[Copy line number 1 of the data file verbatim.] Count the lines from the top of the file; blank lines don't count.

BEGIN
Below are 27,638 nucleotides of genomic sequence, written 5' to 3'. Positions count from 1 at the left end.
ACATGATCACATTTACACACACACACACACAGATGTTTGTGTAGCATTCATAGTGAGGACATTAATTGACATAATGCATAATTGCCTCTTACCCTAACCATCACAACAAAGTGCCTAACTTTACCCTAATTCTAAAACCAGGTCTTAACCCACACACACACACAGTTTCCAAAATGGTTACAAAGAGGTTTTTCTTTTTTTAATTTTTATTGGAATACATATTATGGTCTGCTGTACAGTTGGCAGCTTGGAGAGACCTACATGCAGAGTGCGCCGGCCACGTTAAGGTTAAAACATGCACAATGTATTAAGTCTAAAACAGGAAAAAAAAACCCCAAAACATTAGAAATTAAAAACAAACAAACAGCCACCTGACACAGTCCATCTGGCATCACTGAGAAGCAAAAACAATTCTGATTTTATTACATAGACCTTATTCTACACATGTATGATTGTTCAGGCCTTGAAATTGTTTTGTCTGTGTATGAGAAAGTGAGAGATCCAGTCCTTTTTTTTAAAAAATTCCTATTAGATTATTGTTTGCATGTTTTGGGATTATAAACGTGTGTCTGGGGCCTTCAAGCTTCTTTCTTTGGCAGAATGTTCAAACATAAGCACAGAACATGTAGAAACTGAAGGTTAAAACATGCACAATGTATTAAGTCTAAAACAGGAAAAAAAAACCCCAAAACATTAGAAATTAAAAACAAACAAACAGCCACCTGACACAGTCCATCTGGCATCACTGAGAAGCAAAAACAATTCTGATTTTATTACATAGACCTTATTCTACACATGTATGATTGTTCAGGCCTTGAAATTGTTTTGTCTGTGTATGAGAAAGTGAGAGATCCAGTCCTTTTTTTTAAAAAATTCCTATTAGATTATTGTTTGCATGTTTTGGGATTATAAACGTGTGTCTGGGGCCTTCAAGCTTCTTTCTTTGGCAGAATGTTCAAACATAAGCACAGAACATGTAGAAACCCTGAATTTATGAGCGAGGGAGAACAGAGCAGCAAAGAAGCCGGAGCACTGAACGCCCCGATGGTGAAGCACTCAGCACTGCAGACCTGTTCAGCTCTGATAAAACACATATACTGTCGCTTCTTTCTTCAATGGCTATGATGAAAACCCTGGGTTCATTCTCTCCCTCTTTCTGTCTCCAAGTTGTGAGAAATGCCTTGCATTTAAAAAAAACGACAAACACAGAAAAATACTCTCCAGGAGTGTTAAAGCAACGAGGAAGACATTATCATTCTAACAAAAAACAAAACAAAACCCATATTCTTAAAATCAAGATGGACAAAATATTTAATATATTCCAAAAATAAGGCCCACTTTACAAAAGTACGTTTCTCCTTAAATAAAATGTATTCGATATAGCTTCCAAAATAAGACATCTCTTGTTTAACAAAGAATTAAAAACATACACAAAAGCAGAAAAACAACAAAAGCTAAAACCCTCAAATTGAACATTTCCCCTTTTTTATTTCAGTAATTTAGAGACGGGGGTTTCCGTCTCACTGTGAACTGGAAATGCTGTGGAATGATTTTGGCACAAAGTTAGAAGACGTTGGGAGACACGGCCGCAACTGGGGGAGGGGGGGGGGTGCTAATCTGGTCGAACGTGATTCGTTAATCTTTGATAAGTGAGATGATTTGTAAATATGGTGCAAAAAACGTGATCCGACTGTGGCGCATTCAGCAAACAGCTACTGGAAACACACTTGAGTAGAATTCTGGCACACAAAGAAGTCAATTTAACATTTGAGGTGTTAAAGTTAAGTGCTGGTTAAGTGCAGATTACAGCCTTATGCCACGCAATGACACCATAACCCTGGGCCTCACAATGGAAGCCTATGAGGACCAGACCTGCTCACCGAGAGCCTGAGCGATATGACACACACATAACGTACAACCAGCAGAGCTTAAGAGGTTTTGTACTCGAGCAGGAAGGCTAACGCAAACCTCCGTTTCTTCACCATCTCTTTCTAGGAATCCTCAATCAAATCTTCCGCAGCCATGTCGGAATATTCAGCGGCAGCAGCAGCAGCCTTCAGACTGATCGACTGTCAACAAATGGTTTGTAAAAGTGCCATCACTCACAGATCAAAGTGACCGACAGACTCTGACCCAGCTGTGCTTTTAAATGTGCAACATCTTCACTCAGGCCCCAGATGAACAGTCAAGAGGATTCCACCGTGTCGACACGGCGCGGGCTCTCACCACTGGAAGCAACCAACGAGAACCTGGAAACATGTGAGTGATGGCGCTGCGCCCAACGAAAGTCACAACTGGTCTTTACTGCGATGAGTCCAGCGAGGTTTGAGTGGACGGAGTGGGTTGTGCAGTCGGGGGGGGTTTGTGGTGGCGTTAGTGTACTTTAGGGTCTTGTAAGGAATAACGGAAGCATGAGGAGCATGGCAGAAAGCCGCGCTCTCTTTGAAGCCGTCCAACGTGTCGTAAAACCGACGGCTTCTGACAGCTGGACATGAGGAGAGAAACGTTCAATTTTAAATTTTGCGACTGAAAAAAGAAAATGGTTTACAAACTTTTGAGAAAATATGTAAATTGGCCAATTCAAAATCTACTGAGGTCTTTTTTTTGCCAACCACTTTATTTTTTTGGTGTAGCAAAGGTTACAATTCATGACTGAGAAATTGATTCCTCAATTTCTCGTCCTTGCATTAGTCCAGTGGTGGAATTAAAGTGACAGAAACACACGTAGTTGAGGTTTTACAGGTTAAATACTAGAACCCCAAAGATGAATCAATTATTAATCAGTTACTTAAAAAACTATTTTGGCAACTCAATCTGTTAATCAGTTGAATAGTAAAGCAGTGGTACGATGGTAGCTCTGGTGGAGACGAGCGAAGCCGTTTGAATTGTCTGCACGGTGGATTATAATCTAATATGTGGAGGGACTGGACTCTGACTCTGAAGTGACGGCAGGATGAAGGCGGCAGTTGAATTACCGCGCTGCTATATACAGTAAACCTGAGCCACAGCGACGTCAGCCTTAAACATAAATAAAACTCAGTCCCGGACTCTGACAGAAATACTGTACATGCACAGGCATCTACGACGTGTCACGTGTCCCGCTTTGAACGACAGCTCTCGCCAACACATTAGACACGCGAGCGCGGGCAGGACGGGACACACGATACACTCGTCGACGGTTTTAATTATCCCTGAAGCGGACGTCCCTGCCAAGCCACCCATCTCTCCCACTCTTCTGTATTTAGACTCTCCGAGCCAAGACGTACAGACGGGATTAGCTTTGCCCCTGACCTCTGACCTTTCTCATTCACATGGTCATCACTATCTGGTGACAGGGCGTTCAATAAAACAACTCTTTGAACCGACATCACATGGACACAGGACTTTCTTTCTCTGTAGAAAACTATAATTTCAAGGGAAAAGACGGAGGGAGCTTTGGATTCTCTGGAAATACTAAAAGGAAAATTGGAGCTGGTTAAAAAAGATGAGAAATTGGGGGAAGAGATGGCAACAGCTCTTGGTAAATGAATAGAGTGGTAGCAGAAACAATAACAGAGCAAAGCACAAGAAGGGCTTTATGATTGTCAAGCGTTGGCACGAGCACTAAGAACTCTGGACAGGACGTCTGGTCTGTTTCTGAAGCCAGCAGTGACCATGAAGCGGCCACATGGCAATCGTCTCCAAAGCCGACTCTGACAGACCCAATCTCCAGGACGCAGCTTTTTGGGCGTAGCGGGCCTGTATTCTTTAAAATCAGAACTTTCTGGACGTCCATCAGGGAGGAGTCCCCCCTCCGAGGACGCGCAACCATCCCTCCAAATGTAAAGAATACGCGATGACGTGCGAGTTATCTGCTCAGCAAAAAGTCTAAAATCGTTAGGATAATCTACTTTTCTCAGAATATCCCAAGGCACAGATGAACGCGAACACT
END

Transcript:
Below are 27,638 nucleotides of genomic sequence, written 5' to 3'. Positions count from 1 at the left end.